By Debra Smith Special to The Herald
Deborah Binder wanted some place to relax, and the dated bathrooms in her home just weren’t doing the job.
The Edmonds woman is a cancer survivor. When she and her husband, Gaetan Veilleux, bought a home two years ago, part of the deal was she would get a relaxing, spa-like bathroom.
She ended up redoing all three of the home’s bathrooms with the help of Emerald Design Kitchen and Bath of Everett. She also had a little luck: She entered a contest at a home show and won enough high-end countertops for all three bathrooms and her laundry room.
“She came in with a good overall feel for what she wanted,” said Karen Fugate, owner of Emerald Design and the designer. “Plus, she has beautiful taste.”
Binder wanted the remodel to stand the test time; the results feel rich and classic. The designer shared some wisdom that might come in handy on your remodel.
1. Tiles are going bigger. The tiles in the master bath are porcelain and 12-by-24 inches.
That reflects a trend toward the use of large tiles, particularly in bathrooms. It’s not uncommon to see tiles that are 18-by-18 inches or even 24-by-24. Some people shy away from tile because they assume the grout will stain or become discolored. That’s not the case if you choose an epoxy grout.
2. Go beyond granite. There’s no doubt that Binder lucked out when it comes to countertops. She won $5,000 in countertops from Cambria, a company that makes an engineered product made of quartz and resin.
The product is comparable to granite in quality, but it doesn’t need to be sealed. The color offerings number in the dozens, and the product is far more consistent in appearance than granite.
3. Do away with the shower curtain. Fugate encourages her clients to consider clear glass shower doors. This makes any bathroom feel bigger. It also allows beautiful tilework inside the bathroom to add to the visual appeal of the room.
Fugate places a wet-rated can light above the shower. It’s a nice practical touch but it also draws the eye and further enhances the feeling of spaciousness.
4. Get rid of the tub. People often assume getting rid of a bathtub will somehow hurt a home’s resale value. If you keep at least one tub in the house, that’s not true, Fugate said. Most people never use the bath, and would be better served with a large shower.
That’s exactly what Binder opted for in her 13-year-old son’s bathroom. Doing so made a small space feel larger.
5. If you want a soaking tub, go smaller. The old master bath featured a massive soaking tub with jets. Like most of Fugate’s clients, Binder wanted something smaller. The reason: Most water tanks aren’t big enough to supply the huge tubs with hot water.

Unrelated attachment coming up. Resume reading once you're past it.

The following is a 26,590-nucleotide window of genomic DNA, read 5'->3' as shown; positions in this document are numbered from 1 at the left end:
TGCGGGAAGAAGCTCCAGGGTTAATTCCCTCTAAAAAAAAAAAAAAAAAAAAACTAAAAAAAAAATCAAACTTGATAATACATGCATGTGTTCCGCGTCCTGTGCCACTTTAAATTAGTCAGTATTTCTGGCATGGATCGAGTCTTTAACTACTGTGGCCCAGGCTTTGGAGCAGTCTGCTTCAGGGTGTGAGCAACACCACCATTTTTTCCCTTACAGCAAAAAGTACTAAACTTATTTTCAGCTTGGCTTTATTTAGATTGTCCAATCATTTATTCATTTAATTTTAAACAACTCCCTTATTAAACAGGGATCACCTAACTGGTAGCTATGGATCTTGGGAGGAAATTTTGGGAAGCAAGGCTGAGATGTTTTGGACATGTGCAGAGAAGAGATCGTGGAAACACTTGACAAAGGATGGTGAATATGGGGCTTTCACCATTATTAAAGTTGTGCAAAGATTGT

A smaller, well-made tub can be just as comfortable, more affordable and take up far less space. And the water stays hot longer.
6. Go higher with cabinets and showerheads. If you own an older home, chances are your cabinets are a bit lower than a contemporary home. As people have gotten taller, so has the countertop level.
Fugate recommends also taking a look at the showerhead heights. Many builders put them in a little lower than is comfortable for taller folks. It doesn’t cost much more if the tub is coming out to adjust the height upward a few inches.
7. Replace wall-to-wall mirrors with framed mirrors. Most builders install mirrors that stretch the length of the wall above the bathroom vanity. A simple way to add some class and individuality to a room is to replace that wall-to-wall mirror with something framed.
It doesn’t have to be expensive. Binder finished the frame on her powder room mirror herself. The result is charming.
8. Keep what you can out of the landfill. Binder didn’t want to see still-good cabinets, fixtures and other items go straight into the trash. She took special effort to list them on Craigslist and find new homes.
In some cases, she made a bit of cash. Her polished brass fixtures were picked up by a dealer who ships them to Ghana for resale, where gold-colored fixtures are all the rage.
Emerald Design Kitchen &Bath
The company continues to work with clients, despite a fire in November that destroyed the showroom in a brick building at 1814 Hewitt Ave.
The business has insurance and is working through the claims process, said owner Karen Fugate. It’s been tough on the business. Eventually, they plan to re-open a showroom.
In the mean time, Fugate and two other full-time designers continue to take on new projects. They’re working out of her home, just like when the business started nearly two decades ago.
Contact Emerald Design Kitchen &Bath at 425-258-2600, or go online to www.greatremodels.com.